1First entry in booklet “26” (our D/JA/26), a pocket memorandum book stitched in red-brown leather covers and containing scattered notes of debates in Congress from February to April (possibly early May) 1776.

The day on which the present debate took place can be assigned with some confidence because Richard Smith summarized in his Diary under 16 Feb. a debate of “4 or 5 Hours ... in Grand Comee. [committee of the whole] on Trade,” which corresponds at essential points with JA’s fragmentary notes (Burnett, ed., Letters of Members description begins Edmund C. Burnett, ed., Letters of Members of the Continental Congress, Washington, 1921–1936; 8 vols. description ends , 1:350–52; see JCC description begins Worthington C. Ford and others, eds., Journals of the Continental Congress, 1774–1789, Washington, 1904–1937; 34 vols. description ends , 4:154). See note 4, below.

2JA does not indicate whose speech this was.

3Following [Edward] Rutledge’s name there is a blank in the MS amounting to two-thirds of a page. JA probably intended to supply notes on Rutledge’s speech but failed to do so.

4

“Wyth ... offered Propositions whereof the first was that the Colonies have a Right to contract Alliances with Foreign Powers, an Objection being offered that this was Independency there ensued much Argument upon that Ground. a leading Question was given Whether this Proposn. shall be considered by the Comee. it was carried in the Affirmative 7 Colonies to 5. then it was debated and postponed” (Richard Smith, Diary, 16 Feb., Burnett, ed., Letters of Members description begins Edmund C. Burnett, ed., Letters of Members of the Continental Congress, Washington, 1921–1936; 8 vols. description ends , 1:350–351).

See also JA’s Memorandum of Measures to Be Pursued in Congress, Feb.? 1776, following.

From this point until he sailed for France in Feb. 1778, JA’s Diary is so fragmentary that it is scarcely practical to indicate, even in summary form, the events in his personal and political life which he failed to record. In compensation, however, one may turn to his Autobiography, where the record for the year 1776 is remarkably full, for when he came to deal with that climactic year he read the published Journals of Congress closely, quoted from them copiously, and commented on them with characteristic freedom. (His own extensive collection of the Journals, Phila., 1777–1788, and early reprints, survives in the Boston Public Library; see Cat. of JA’s Library description begins Catalogue of the John Adams Library in the Public Library of the City of Boston, Boston, 1917. description ends , p. 60–61.) What is more, he occasionally dipped into his files of old correspondence, as he had not done at all up to this point in the Autobiography, to support his commentary. The result is that about half of the entire text of Part One of the Autobiography is devoted to the first ten months of 1776 alone, ending with his departure from Congress in October of that year.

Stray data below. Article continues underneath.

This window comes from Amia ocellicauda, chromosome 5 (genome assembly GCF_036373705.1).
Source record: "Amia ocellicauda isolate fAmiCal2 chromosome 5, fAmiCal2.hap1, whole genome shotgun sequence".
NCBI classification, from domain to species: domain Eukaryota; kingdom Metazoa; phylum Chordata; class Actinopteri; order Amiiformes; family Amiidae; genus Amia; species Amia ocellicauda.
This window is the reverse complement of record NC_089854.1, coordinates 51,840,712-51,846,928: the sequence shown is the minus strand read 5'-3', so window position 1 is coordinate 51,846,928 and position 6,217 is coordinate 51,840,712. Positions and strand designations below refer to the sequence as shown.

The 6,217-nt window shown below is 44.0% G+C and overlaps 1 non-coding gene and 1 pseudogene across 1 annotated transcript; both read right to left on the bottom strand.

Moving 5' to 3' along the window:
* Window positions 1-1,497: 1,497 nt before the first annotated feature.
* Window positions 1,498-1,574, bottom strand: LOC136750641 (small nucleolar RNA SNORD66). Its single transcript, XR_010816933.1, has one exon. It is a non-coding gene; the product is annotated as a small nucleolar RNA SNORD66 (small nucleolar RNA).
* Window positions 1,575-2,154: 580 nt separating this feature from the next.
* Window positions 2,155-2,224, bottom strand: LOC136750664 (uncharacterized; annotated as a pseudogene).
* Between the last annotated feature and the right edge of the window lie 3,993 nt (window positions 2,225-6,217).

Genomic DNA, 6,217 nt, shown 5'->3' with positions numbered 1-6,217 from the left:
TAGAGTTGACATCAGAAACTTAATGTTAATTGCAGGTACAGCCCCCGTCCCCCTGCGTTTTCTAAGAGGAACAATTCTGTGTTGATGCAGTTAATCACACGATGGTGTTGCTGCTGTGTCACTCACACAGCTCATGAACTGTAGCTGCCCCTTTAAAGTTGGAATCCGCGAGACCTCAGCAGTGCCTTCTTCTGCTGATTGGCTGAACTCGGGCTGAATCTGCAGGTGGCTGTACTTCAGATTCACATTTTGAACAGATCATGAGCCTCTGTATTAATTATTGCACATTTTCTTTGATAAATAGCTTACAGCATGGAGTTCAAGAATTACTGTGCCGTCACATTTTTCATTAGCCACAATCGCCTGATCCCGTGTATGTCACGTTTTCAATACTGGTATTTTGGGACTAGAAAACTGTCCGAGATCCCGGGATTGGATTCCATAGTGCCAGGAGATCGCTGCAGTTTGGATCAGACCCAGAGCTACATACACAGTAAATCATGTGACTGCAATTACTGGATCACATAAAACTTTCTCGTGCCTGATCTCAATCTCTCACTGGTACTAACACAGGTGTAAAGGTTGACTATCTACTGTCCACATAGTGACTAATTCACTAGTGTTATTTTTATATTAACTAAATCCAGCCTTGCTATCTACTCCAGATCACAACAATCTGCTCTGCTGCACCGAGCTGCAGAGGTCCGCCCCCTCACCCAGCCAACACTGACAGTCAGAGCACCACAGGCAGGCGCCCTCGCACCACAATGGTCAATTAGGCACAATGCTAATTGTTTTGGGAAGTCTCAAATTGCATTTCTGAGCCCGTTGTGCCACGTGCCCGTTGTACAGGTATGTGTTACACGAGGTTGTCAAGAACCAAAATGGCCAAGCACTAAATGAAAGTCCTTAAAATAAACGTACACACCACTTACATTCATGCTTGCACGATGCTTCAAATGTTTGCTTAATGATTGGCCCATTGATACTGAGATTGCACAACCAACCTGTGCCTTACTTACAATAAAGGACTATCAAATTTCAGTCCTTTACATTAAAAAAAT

[Memorandum of Measures to Be Pursued in Congress, February? 1776.] 1

Mem.

The Confederation to be taken up in Paragraphs.2

An Alliance to be formed with France and Spain.3

Embassadors to be sent to both Courts.

Government to be assumed in every Colony.4

Coin and Currencies to be regulated.5